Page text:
Beard KH, Choi RT, Leffler AJ, Carlson LG, Kelsey KC, Schmutz JA, et al. (2019) Migratory goose arrival time plays a larger role in influencing forage quality than advancing springs in an Arctic coastal wetland. PLoS ONE 14(3): e0213037. https://doi.org/10.1371/journal.pone.0213037
Migratory goose arrival time plays a larger role in influencing forage quality than advancing springs in an Arctic coastal wetland
|Author:||Beard, Karen H.1; Choi, Ryan T.1; Leffler, A. Joshua2;|
1Department of Wildland Resources, Utah State University and the Ecology Center, Logan, UT, United States of America
2Department of Natural Resource Management, South Dakota State University, Brookings, SD, United States of America
3Department of Biological Sciences, University of Alaska-Anchorage, Anchorage, AK, United States of America
4US Geological Survey Alaska Science Center, Anchorage, AK, United States of America
5UArctic, Ecology and Genetics Research Unit, University of Oulu, Oulu, Finland
|Online Access:||PDF Full Text (PDF, 2.3 MB)|
|Persistent link:|| http://urn.fi/urn:nbn:fi-fe2019091127856
Public Library of Science,
|Publish Date:|| 2019-09-11
With warmer springs, herbivores migrating to Arctic breeding grounds may experience phenological mismatches between their energy demands and the availability of high quality forage. Yet, how the timing of the start of the season and herbivore arrival influences forage quality is often unknown. In coastal western Alaska, approximately one million migratory geese arrive each spring to breed, where foliar %N and C:N ratios are linked to gosling survival and population growth. We conducted a three-year experiment where we manipulated the start of the growing season using warming chambers and grazing times using captive Pacific black brant (Branta bernicla nigricans) to examine how the timing of these events influences the quality of an important forage species. Our results suggest that grazing timing plays a much greater role than an advanced growing season in determining forage quality. All top models included grazing timing, and suggested that compared to typical grazing timing, early grazing significantly reduced foliar %C by 6% and C:N ratios by 16%, while late goose grazing significantly reduced foliar %N by 15% and increased foliar C:N ratios by 21%. While second-ranking top models included the effect of season, the advanced growing season effect was not significant and only reduced %N by 4%, increased %C by <1%, and increased C:N ratios by 5% compared to an ambient growing season. In summary, in years where geese arrive early, they will consume higher quality forage when they arrive and throughout the season, while in years that geese arrive late they will consume lower quality forage when they arrive and for the remainder of the season. When the growing season starts has only a minor influence on this pattern. Our findings suggest that cues determining migration and arrival times to breeding areas are important factors influencing forage quality for geese in western Alaska.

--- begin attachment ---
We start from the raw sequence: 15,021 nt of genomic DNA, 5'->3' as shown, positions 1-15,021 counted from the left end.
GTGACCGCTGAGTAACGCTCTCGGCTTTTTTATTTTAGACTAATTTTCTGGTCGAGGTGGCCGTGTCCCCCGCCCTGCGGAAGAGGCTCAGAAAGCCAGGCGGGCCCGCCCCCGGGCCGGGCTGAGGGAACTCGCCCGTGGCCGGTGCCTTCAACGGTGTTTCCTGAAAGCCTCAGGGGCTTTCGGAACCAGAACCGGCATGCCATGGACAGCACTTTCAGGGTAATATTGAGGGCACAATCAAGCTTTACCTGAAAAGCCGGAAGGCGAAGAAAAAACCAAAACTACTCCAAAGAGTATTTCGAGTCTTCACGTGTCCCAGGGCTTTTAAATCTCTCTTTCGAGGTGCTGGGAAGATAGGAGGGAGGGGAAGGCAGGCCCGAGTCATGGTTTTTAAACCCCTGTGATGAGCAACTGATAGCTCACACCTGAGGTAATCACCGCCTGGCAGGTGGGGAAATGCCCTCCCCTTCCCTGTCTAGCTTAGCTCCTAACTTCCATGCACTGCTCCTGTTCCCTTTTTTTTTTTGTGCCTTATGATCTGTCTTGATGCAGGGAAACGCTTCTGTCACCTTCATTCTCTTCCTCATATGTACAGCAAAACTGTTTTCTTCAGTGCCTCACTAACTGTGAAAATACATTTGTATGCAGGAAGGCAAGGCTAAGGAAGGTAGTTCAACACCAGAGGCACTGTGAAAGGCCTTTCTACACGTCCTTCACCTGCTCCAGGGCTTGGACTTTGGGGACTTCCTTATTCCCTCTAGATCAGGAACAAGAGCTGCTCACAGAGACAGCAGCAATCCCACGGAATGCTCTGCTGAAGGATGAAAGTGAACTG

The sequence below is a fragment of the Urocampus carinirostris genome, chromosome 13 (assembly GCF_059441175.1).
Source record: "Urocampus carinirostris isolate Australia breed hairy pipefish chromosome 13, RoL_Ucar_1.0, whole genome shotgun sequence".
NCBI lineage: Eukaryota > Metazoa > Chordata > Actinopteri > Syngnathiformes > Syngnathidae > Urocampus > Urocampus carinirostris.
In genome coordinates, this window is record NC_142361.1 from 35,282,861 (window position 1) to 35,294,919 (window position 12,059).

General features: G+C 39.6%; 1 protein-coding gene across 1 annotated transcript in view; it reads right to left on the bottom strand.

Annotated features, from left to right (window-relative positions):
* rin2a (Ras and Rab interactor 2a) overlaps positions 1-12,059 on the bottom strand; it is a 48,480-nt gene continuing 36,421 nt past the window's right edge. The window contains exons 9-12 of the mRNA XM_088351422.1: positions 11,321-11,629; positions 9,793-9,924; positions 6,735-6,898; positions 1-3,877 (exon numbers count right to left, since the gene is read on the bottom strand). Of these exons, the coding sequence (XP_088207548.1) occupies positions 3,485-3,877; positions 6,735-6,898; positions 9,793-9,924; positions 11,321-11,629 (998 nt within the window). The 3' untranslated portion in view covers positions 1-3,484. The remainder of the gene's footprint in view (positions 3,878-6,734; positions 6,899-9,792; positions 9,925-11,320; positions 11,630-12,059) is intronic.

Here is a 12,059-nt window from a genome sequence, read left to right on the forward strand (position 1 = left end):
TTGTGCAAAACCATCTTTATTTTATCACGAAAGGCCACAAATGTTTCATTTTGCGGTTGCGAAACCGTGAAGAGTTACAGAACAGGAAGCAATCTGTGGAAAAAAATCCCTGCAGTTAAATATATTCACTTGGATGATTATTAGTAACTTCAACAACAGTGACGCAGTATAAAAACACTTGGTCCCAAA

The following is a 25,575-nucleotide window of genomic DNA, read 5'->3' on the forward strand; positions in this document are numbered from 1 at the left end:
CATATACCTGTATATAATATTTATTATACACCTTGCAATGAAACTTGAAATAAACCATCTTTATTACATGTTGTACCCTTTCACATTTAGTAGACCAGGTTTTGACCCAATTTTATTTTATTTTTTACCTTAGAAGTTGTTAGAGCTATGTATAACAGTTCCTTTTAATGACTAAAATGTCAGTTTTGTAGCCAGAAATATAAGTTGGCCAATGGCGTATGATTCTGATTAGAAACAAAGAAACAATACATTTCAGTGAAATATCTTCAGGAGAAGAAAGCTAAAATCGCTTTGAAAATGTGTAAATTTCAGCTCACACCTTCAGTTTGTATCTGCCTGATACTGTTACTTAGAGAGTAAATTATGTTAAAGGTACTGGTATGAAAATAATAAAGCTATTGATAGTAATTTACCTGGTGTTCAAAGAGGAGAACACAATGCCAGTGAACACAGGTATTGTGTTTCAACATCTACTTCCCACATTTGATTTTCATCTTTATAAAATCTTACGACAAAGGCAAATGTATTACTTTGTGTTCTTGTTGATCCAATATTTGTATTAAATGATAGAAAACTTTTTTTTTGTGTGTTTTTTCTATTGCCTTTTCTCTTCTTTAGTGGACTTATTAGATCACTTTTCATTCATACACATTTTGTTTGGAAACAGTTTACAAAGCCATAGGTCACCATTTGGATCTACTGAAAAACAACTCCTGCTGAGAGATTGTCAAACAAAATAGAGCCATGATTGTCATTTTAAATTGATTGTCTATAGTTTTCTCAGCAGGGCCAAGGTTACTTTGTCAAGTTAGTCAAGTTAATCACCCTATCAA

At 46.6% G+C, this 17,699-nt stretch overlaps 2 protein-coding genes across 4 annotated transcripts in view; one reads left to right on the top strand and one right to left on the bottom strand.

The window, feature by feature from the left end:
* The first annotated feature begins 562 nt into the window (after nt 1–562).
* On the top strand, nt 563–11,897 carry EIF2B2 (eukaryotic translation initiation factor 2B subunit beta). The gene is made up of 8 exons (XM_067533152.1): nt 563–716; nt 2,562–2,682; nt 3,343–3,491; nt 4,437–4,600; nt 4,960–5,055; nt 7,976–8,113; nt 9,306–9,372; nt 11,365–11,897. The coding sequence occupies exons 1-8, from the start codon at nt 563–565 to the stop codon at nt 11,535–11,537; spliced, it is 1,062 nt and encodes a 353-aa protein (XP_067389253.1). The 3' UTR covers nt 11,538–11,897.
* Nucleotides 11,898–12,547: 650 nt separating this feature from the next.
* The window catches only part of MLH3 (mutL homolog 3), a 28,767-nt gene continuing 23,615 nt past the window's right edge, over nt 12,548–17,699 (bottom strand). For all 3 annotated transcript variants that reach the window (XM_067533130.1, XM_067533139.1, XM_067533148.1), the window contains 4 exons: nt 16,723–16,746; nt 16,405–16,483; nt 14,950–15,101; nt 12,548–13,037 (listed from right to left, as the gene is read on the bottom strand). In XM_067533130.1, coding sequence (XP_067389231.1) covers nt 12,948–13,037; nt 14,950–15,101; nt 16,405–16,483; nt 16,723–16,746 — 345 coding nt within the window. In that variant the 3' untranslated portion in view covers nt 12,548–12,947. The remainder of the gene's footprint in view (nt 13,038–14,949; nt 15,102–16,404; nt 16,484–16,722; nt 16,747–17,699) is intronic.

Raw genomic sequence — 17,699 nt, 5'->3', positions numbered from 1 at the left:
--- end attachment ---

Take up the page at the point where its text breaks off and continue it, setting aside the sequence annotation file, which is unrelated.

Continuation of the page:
|Type of Publication:||
A1 Journal article – refereed
|Field of Science:||
1181 Ecology, evolutionary biology
Work was funded by NSF awards 1304523 (KHB) and 1304879 (JAW, AJL), partly off NSF award 1633756 (RTC) and the Utah State University Ecology Center (RTC, LGC). This research was supported by the Utah Agricultural Experiment Station and Utah State University, and approved as journal paper 9147 (KHB).
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